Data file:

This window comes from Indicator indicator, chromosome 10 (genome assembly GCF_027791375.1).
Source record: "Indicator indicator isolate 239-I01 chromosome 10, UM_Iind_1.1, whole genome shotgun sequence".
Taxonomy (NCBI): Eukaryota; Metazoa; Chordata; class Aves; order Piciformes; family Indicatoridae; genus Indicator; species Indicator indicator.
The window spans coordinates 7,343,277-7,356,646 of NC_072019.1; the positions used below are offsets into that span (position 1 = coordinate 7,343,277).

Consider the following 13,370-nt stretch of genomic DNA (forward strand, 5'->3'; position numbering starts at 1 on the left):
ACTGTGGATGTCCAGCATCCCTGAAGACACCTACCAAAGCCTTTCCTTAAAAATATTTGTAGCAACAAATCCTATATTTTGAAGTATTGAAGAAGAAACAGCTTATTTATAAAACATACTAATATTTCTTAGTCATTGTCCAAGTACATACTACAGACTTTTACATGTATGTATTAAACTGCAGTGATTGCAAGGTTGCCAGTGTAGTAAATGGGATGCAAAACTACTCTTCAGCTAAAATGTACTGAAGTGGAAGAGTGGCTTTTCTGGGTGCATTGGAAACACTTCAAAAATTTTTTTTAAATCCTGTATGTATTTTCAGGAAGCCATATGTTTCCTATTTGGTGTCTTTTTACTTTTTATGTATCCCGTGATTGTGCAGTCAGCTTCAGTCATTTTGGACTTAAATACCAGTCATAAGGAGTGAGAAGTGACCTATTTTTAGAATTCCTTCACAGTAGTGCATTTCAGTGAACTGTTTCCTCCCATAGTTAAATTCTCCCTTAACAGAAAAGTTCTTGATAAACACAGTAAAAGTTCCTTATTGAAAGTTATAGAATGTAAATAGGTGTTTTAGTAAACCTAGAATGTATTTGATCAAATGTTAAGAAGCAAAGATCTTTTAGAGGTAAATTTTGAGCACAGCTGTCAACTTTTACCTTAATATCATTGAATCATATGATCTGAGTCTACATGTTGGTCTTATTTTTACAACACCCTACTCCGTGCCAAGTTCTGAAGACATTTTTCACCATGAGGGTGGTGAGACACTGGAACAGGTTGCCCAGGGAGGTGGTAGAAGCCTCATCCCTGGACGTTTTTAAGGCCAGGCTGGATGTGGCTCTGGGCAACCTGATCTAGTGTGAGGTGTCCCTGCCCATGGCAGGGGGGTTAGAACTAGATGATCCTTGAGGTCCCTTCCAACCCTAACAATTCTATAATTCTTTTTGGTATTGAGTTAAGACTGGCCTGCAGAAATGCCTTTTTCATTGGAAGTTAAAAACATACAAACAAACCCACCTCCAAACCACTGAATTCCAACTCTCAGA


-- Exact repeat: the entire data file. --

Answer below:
This window comes from Indicator indicator, chromosome 10 (genome assembly GCF_027791375.1).
Source record: "Indicator indicator isolate 239-I01 chromosome 10, UM_Iind_1.1, whole genome shotgun sequence".
Taxonomy (NCBI): Eukaryota; Metazoa; Chordata; class Aves; order Piciformes; family Indicatoridae; genus Indicator; species Indicator indicator.
The window spans coordinates 7,343,277-7,356,646 of NC_072019.1; the positions used below are offsets into that span (position 1 = coordinate 7,343,277).

Consider the following 13,370-nt stretch of genomic DNA (forward strand, 5'->3'; position numbering starts at 1 on the left):
ACTGTGGATGTCCAGCATCCCTGAAGACACCTACCAAAGCCTTTCCTTAAAAATATTTGTAGCAACAAATCCTATATTTTGAAGTATTGAAGAAGAAACAGCTTATTTATAAAACATACTAATATTTCTTAGTCATTGTCCAAGTACATACTACAGACTTTTACATGTATGTATTAAACTGCAGTGATTGCAAGGTTGCCAGTGTAGTAAATGGGATGCAAAACTACTCTTCAGCTAAAATGTACTGAAGTGGAAGAGTGGCTTTTCTGGGTGCATTGGAAACACTTCAAAAATTTTTTTTAAATCCTGTATGTATTTTCAGGAAGCCATATGTTTCCTATTTGGTGTCTTTTTACTTTTTATGTATCCCGTGATTGTGCAGTCAGCTTCAGTCATTTTGGACTTAAATACCAGTCATAAGGAGTGAGAAGTGACCTATTTTTAGAATTCCTTCACAGTAGTGCATTTCAGTGAACTGTTTCCTCCCATAGTTAAATTCTCCCTTAACAGAAAAGTTCTTGATAAACACAGTAAAAGTTCCTTATTGAAAGTTATAGAATGTAAATAGGTGTTTTAGTAAACCTAGAATGTATTTGATCAAATGTTAAGAAGCAAAGATCTTTTAGAGGTAAATTTTGAGCACAGCTGTCAACTTTTACCTTAATATCATTGAATCATATGATCTGAGTCTACATGTTGGTCTTATTTTTACAACACCCTACTCCGTGCCAAGTTCTGAAGACATTTTTCACCATGAGGGTGGTGAGACACTGGAACAGGTTGCCCAGGGAGGTGGTAGAAGCCTCATCCCTGGACGTTTTTAAGGCCAGGCTGGATGTGGCTCTGGGCAACCTGATCTAGTGTGAGGTGTCCCTGCCCATGGCAGGGGGGTTAGAACTAGATGATCCTTGAGGTCCCTTCCAACCCTAACAATTCTATAATTCTTTTTGGTATTGAGTTAAGACTGGCCTGCAGAAATGCCTTTTTCATTGGAAGTTAAAAACATACAAACAAACCCACCTCCAAACCACTGAATTCCAACTCTCAGA